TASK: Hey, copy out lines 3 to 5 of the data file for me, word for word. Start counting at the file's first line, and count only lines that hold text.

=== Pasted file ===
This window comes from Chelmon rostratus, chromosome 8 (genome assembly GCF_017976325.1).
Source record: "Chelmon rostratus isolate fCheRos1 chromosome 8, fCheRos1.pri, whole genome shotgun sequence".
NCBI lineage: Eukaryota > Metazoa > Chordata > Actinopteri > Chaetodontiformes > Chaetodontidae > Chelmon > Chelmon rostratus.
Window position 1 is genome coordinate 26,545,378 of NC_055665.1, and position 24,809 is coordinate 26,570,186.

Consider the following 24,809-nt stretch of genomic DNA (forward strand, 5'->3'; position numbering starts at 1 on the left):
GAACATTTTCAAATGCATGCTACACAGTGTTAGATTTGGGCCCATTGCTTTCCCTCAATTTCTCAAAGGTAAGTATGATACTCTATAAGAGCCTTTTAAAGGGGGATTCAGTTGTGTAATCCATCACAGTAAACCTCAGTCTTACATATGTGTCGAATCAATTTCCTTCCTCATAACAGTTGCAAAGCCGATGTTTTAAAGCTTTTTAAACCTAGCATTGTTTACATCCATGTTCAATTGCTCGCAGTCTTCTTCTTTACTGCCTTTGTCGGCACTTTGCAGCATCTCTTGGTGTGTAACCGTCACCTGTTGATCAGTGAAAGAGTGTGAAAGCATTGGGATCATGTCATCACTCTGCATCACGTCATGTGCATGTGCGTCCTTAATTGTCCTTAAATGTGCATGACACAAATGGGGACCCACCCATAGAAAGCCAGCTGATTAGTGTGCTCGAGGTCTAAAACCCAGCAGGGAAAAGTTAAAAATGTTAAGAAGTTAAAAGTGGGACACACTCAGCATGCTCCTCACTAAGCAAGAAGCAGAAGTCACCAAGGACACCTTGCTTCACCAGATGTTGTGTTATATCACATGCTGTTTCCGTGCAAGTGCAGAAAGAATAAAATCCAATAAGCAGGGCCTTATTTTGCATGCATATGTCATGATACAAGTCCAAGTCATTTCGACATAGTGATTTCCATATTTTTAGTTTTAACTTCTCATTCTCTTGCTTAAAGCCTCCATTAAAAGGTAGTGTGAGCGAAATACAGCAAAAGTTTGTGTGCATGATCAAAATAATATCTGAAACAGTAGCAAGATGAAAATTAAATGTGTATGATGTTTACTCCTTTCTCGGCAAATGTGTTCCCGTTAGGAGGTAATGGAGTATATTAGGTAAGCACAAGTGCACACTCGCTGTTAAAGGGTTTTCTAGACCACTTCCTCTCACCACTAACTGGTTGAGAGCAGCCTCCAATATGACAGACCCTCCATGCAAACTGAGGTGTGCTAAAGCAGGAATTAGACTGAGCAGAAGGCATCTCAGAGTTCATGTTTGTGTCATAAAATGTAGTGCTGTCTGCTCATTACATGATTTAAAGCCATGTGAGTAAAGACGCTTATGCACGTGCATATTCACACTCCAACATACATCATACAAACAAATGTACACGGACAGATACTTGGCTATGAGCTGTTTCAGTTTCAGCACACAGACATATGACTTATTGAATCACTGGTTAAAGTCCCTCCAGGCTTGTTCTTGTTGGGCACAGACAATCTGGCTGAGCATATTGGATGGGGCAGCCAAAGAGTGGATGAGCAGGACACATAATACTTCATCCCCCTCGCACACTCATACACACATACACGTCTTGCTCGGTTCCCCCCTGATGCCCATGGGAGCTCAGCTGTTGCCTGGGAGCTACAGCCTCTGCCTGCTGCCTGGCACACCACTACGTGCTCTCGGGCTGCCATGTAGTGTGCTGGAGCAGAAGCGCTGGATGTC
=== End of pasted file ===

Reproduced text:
NCBI lineage: Eukaryota > Metazoa > Chordata > Actinopteri > Chaetodontiformes > Chaetodontidae > Chelmon > Chelmon rostratus.
Window position 1 is genome coordinate 26,545,378 of NC_055665.1, and position 24,809 is coordinate 26,570,186.

Consider the following 24,809-nt stretch of genomic DNA (forward strand, 5'->3'; position numbering starts at 1 on the left):